Robert Mangold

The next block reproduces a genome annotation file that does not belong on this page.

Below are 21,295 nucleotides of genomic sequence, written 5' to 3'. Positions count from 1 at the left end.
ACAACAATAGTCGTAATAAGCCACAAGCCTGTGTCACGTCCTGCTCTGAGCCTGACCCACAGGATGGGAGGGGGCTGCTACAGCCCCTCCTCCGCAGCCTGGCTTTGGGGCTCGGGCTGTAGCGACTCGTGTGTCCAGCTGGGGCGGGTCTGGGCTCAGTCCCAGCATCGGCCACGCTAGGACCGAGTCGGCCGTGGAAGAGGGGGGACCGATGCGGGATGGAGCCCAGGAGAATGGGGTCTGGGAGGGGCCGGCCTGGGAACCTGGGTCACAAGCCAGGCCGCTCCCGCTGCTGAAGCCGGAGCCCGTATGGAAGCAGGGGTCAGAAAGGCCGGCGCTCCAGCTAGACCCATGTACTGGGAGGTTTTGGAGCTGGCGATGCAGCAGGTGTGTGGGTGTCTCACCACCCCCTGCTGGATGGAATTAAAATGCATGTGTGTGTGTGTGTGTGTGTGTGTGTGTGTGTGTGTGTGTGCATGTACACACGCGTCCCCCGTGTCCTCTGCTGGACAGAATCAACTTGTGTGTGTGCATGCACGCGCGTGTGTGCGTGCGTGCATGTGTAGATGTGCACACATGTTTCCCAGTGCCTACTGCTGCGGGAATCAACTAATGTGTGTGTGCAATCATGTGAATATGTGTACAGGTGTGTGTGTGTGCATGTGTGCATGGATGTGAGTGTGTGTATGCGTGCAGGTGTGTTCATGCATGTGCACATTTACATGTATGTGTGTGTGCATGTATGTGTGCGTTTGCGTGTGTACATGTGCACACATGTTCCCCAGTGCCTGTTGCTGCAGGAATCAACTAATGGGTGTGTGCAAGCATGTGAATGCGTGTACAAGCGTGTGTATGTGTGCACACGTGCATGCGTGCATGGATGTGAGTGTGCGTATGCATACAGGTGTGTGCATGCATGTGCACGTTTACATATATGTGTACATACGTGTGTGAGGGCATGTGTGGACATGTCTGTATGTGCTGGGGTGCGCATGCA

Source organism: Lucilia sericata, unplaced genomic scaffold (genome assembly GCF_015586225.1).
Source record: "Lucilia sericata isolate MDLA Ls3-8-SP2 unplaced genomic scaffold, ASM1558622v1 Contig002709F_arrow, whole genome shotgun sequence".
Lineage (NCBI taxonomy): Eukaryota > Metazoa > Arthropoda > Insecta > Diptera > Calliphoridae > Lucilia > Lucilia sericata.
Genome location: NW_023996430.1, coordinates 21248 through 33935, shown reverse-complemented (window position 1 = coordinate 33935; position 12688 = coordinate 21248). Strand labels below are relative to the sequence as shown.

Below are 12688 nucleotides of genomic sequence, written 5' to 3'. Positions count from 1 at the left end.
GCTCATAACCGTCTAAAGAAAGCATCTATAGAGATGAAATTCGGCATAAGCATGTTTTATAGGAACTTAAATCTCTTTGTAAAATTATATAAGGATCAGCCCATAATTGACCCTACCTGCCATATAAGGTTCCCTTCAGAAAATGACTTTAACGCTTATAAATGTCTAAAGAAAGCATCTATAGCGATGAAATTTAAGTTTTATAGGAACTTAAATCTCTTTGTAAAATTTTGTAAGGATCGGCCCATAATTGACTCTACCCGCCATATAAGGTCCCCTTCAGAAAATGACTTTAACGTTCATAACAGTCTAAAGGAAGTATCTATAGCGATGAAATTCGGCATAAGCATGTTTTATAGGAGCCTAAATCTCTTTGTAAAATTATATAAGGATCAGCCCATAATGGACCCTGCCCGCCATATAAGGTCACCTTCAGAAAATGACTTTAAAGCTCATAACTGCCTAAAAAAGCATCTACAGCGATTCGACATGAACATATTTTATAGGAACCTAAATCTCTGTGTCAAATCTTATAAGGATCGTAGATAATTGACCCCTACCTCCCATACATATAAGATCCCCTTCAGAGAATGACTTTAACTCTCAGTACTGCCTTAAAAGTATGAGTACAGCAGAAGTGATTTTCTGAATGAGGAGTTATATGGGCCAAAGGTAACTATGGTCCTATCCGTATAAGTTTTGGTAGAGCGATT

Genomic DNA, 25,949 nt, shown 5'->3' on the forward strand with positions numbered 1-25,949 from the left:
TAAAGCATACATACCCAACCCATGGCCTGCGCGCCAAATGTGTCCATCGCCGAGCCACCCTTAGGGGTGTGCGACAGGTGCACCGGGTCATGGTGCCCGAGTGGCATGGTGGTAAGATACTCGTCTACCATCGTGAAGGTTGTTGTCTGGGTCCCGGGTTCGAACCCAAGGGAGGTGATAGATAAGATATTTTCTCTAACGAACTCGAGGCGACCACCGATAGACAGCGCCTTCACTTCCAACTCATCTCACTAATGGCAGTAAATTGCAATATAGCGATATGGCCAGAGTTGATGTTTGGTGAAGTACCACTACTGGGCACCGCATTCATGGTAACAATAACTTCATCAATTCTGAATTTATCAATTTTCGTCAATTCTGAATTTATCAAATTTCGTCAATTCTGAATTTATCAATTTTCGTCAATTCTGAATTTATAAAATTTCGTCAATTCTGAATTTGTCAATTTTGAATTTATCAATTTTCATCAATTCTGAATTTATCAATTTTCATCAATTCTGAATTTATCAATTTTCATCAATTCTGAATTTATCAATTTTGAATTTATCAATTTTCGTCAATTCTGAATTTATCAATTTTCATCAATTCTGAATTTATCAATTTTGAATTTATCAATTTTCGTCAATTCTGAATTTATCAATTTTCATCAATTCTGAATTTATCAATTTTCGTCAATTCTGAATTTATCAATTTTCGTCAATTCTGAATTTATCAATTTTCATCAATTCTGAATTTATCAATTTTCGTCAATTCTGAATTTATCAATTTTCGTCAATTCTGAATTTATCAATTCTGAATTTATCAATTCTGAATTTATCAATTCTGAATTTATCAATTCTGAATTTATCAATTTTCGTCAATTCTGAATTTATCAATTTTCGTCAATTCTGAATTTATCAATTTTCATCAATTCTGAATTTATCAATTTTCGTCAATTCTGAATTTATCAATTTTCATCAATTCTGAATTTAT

Mangold was born in North Tonawanda, New York in 1937. He first trained at the Cleveland Institute of Art and then at Yale University, receiving his MFA in 1963. “Robert Mangold’s paintings,” wrote Michael Kimmelman in the New York Times in 1997, “are more complicated to describe than they seem, which is partly what’s good about them: the way they invite intense scrutiny, which, in the nature of good art, is its own reward.” Since the 1960s, Mangold has developed an artistic vocabulary derived from geometry and asymmetry in shape and form. Mangold’s use of line and subtle color reference Minimalism as well as Ancient Greek pottery and Renaissance frescoes. Mangold made his first prints in 1972 at Crown Point Press and has made prints throughout his career, working with Pace Editions and Brooke Alexander Editions. In 1967, he won a National Endowment for the Arts grant and in 1969, a Guggenheim Fellowship. In 1971, he had his first solo museum exhibition at the Guggenheim Museum. Major museum exhibitions of his work have since been held the Museum of Contemporary Art, San Diego (1974), the Stedelijk Museum in Amsterdam (1982), Hallen für Neue Kunst in Schaffhausen (1993), and Musée d’Orsay in Paris (2006). He has been featured in the Whitney Biennial four times, in 1979, 1983, 1985, and 2004.